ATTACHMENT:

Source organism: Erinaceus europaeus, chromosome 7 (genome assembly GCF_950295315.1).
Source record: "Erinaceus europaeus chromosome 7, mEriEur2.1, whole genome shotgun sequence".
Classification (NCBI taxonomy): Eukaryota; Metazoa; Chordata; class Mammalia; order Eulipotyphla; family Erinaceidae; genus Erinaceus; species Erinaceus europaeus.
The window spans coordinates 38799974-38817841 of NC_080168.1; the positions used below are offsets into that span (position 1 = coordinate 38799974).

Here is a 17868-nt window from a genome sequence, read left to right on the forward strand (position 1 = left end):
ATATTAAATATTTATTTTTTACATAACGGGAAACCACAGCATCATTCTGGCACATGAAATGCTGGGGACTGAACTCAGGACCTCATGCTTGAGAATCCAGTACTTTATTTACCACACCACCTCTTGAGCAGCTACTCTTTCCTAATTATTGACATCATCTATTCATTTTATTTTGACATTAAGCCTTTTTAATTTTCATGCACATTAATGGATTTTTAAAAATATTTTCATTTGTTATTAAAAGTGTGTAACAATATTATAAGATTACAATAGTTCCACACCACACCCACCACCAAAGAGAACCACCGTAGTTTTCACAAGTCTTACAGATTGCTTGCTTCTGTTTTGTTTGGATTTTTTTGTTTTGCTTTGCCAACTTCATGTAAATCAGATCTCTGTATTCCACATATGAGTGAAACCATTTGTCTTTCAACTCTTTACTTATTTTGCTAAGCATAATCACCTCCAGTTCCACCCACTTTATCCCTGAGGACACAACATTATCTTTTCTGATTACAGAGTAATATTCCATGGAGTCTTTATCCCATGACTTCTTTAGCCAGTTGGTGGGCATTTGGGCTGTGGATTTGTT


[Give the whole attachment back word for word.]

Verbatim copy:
Source organism: Erinaceus europaeus, chromosome 7 (genome assembly GCF_950295315.1).
Source record: "Erinaceus europaeus chromosome 7, mEriEur2.1, whole genome shotgun sequence".
Classification (NCBI taxonomy): Eukaryota; Metazoa; Chordata; class Mammalia; order Eulipotyphla; family Erinaceidae; genus Erinaceus; species Erinaceus europaeus.
The window spans coordinates 38799974-38817841 of NC_080168.1; the positions used below are offsets into that span (position 1 = coordinate 38799974).

Here is a 17868-nt window from a genome sequence, read left to right on the forward strand (position 1 = left end):
ATATTAAATATTTATTTTTTACATAACGGGAAACCACAGCATCATTCTGGCACATGAAATGCTGGGGACTGAACTCAGGACCTCATGCTTGAGAATCCAGTACTTTATTTACCACACCACCTCTTGAGCAGCTACTCTTTCCTAATTATTGACATCATCTATTCATTTTATTTTGACATTAAGCCTTTTTAATTTTCATGCACATTAATGGATTTTTAAAAATATTTTCATTTGTTATTAAAAGTGTGTAACAATATTATAAGATTACAATAGTTCCACACCACACCCACCACCAAAGAGAACCACCGTAGTTTTCACAAGTCTTACAGATTGCTTGCTTCTGTTTTGTTTGGATTTTTTTGTTTTGCTTTGCCAACTTCATGTAAATCAGATCTCTGTATTCCACATATGAGTGAAACCATTTGTCTTTCAACTCTTTACTTATTTTGCTAAGCATAATCACCTCCAGTTCCACCCACTTTATCCCTGAGGACACAACATTATCTTTTCTGATTACAGAGTAATATTCCATGGAGTCTTTATCCCATGACTTCTTTAGCCAGTTGGTGGGCATTTGGGCTGTGGATTTGTT